I know about the very real economic, societal and sociological factors that created the things that I hated. But I confess that I didn’t think about them much. I just wanted my brothers and sisters to do it my way, to want the kind of neighborhood and life that I wanted.
Living in my gentrifying neighborhood was a daily struggle between my intellectual understanding of racism, economics and marginalization, and my visceral desire to protect a way of life that I saw as “right” from one that I viewed as “wrong.”
Mary Pattillo, professor of sociology and African American Studies at Northwestern University, studied the black middle class in “Black on the Block: the Politics of Race and Class in the City” (University of Chicago Press). In the book, she focuses on North Kenwood-Oakland (NKO), a Chicago neighborhood that has been gentrified by black professionals who, she says, operate at the center of complex urban politics. Patillo discussed the relationship between black gentrifiers and their neighbors in a question-and-answer session related to her book:
Your book points out the complicated relationship that the black leadership in NKO has with less well off neighbors.
Yes, class schisms continually challenge attempts at racial solidarity. But those class tensions are greatly mitigated by the residents’ recognition of a shared history of oppression and the lingering effects of racism today. The gentrifying black middle and upper classes tend to be more grounded by upbringings and socialization in more humble black surroundings. They recognize the short shrift that African Americans have been given by the wider society and, for example, continuously insist that black construction workers be included in neighborhood building. A deep sense of racial responsibility is the most important distinguishing feature of black gentrification relative to white gentrification.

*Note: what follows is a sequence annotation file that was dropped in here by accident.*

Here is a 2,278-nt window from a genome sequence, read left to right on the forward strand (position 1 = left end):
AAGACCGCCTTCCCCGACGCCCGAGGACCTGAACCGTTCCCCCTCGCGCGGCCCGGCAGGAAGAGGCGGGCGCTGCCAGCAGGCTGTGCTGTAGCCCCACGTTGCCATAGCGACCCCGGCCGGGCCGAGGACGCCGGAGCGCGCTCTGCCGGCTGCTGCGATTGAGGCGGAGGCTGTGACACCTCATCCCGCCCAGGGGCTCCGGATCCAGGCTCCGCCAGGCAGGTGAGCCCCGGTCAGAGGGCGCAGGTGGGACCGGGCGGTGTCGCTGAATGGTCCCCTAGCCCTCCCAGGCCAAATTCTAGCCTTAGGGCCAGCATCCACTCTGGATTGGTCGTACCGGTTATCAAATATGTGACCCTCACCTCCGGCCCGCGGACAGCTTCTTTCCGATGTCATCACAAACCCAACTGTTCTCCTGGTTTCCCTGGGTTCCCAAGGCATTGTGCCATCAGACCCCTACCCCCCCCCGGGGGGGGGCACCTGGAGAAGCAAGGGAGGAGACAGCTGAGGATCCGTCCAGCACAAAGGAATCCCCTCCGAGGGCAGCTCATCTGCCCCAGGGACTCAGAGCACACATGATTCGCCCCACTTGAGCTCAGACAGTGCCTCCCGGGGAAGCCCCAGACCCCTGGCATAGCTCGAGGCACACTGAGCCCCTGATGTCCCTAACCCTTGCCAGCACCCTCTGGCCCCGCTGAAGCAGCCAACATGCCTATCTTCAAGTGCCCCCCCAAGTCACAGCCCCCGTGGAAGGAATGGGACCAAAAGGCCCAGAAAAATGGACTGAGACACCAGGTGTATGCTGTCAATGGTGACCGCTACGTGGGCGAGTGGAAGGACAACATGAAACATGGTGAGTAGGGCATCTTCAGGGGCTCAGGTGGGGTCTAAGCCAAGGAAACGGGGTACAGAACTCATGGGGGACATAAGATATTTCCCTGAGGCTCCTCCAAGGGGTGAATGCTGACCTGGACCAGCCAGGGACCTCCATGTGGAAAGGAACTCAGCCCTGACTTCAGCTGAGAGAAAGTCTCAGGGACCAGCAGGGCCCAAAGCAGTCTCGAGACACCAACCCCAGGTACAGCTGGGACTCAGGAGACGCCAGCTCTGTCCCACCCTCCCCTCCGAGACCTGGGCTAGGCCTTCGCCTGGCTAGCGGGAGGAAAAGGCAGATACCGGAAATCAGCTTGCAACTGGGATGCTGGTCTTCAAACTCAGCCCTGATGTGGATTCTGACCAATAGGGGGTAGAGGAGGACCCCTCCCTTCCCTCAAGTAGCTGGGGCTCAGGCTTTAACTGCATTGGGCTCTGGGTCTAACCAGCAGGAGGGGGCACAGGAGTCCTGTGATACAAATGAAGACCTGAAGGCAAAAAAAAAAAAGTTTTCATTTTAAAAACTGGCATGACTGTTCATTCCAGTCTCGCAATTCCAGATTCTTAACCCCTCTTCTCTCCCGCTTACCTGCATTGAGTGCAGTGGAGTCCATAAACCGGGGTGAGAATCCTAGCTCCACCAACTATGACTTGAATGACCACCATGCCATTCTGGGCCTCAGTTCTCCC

Yet, class differences cause fissures that put great stress on racial solidarity.
Yes, for example, black leaders in NKO have called for the demolition of public housing and have been critical of the lifestyles of working-class and poor neighbors — including loud barbecues on a public boulevard and porches and fixing cars on the street.
Those attitudes seem to reflect middle-class values everywhere.
Yes, they do. But partially what I want to do with this book is make people aware of the economic rationales that contribute to differences in class behavior. People don’t barbecue on Drexel Boulevard because they want to be flamboyant. It has a lot more to do with not having their own backyards. Their lifestyles reflect the realities of stratification. Renters and public housing residents are particularly vulnerable to the discriminating tastes of newcomers. And the differences have to do with capital resource status — employed versus unemployed, homeowner versus renter, etc.
What are the larger consequences of those class tensions?
In general blacks in increasing numbers have moved into schools, institutions and occupations from which they were once barred. They have alliances with powerful white elites and can consequently dominate more marginal groups. While the black leadership is more able and definitely more willing to deliver resources to black communities in need, they also are more able to translate distaste for certain class-related behavior into action that hurts poorer blacks.